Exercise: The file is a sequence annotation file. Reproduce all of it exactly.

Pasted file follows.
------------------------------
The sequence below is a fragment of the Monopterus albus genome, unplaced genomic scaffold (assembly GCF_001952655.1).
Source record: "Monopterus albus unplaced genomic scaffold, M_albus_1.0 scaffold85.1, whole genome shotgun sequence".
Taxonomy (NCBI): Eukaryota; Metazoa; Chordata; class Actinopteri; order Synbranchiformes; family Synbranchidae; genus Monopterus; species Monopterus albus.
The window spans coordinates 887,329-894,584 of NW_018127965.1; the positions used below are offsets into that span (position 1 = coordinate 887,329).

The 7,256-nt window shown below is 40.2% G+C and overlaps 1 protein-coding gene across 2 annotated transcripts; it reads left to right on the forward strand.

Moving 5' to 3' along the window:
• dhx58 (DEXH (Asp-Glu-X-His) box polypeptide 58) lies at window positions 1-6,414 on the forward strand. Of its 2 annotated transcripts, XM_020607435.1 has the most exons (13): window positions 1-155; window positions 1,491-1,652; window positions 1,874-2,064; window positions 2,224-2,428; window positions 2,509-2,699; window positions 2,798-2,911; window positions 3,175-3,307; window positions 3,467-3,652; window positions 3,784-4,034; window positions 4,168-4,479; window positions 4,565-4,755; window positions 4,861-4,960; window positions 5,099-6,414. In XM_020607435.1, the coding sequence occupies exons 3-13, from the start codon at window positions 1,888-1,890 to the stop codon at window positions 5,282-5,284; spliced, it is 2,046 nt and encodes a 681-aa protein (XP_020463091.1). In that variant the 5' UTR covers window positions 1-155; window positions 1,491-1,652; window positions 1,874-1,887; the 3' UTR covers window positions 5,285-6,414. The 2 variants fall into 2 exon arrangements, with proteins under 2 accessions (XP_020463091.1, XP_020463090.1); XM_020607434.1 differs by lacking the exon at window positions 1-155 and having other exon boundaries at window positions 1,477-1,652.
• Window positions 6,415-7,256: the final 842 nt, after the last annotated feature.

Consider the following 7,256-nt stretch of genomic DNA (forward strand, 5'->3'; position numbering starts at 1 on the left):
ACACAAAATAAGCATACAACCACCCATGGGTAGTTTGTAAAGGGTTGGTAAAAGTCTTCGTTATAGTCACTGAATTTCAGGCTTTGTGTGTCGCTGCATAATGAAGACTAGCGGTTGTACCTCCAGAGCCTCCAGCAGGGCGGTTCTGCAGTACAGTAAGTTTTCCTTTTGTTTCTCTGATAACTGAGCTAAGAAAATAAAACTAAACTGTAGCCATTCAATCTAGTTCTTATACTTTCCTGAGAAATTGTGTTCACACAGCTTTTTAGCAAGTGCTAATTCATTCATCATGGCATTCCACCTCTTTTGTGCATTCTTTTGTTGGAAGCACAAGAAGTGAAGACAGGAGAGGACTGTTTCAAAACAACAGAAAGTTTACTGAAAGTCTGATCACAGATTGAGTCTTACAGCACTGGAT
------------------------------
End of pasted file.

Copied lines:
The sequence below is a fragment of the Monopterus albus genome, unplaced genomic scaffold (assembly GCF_001952655.1).
Source record: "Monopterus albus unplaced genomic scaffold, M_albus_1.0 scaffold85.1, whole genome shotgun sequence".
Taxonomy (NCBI): Eukaryota; Metazoa; Chordata; class Actinopteri; order Synbranchiformes; family Synbranchidae; genus Monopterus; species Monopterus albus.
The window spans coordinates 887,329-894,584 of NW_018127965.1; the positions used below are offsets into that span (position 1 = coordinate 887,329).

The 7,256-nt window shown below is 40.2% G+C and overlaps 1 protein-coding gene across 2 annotated transcripts; it reads left to right on the forward strand.

Moving 5' to 3' along the window:
• dhx58 (DEXH (Asp-Glu-X-His) box polypeptide 58) lies at window positions 1-6,414 on the forward strand. Of its 2 annotated transcripts, XM_020607435.1 has the most exons (13): window positions 1-155; window positions 1,491-1,652; window positions 1,874-2,064; window positions 2,224-2,428; window positions 2,509-2,699; window positions 2,798-2,911; window positions 3,175-3,307; window positions 3,467-3,652; window positions 3,784-4,034; window positions 4,168-4,479; window positions 4,565-4,755; window positions 4,861-4,960; window positions 5,099-6,414. In XM_020607435.1, the coding sequence occupies exons 3-13, from the start codon at window positions 1,888-1,890 to the stop codon at window positions 5,282-5,284; spliced, it is 2,046 nt and encodes a 681-aa protein (XP_020463091.1). In that variant the 5' UTR covers window positions 1-155; window positions 1,491-1,652; window positions 1,874-1,887; the 3' UTR covers window positions 5,285-6,414. The 2 variants fall into 2 exon arrangements, with proteins under 2 accessions (XP_020463091.1, XP_020463090.1); XM_020607434.1 differs by lacking the exon at window positions 1-155 and having other exon boundaries at window positions 1,477-1,652.
• Window positions 6,415-7,256: the final 842 nt, after the last annotated feature.

Consider the following 7,256-nt stretch of genomic DNA (forward strand, 5'->3'; position numbering starts at 1 on the left):
ACACAAAATAAGCATACAACCACCCATGGGTAGTTTGTAAAGGGTTGGTAAAAGTCTTCGTTATAGTCACTGAATTTCAGGCTTTGTGTGTCGCTGCATAATGAAGACTAGCGGTTGTACCTCCAGAGCCTCCAGCAGGGCGGTTCTGCAGTACAGTAAGTTTTCCTTTTGTTTCTCTGATAACTGAGCTAAGAAAATAAAACTAAACTGTAGCCATTCAATCTAGTTCTTATACTTTCCTGAGAAATTGTGTTCACACAGCTTTTTAGCAAGTGCTAATTCATTCATCATGGCATTCCACCTCTTTTGTGCATTCTTTTGTTGGAAGCACAAGAAGTGAAGACAGGAGAGGACTGTTTCAAAACAACAGAAAGTTTACTGAAAGTCTGATCACAGATTGAGTCTTACAGCACTGGAT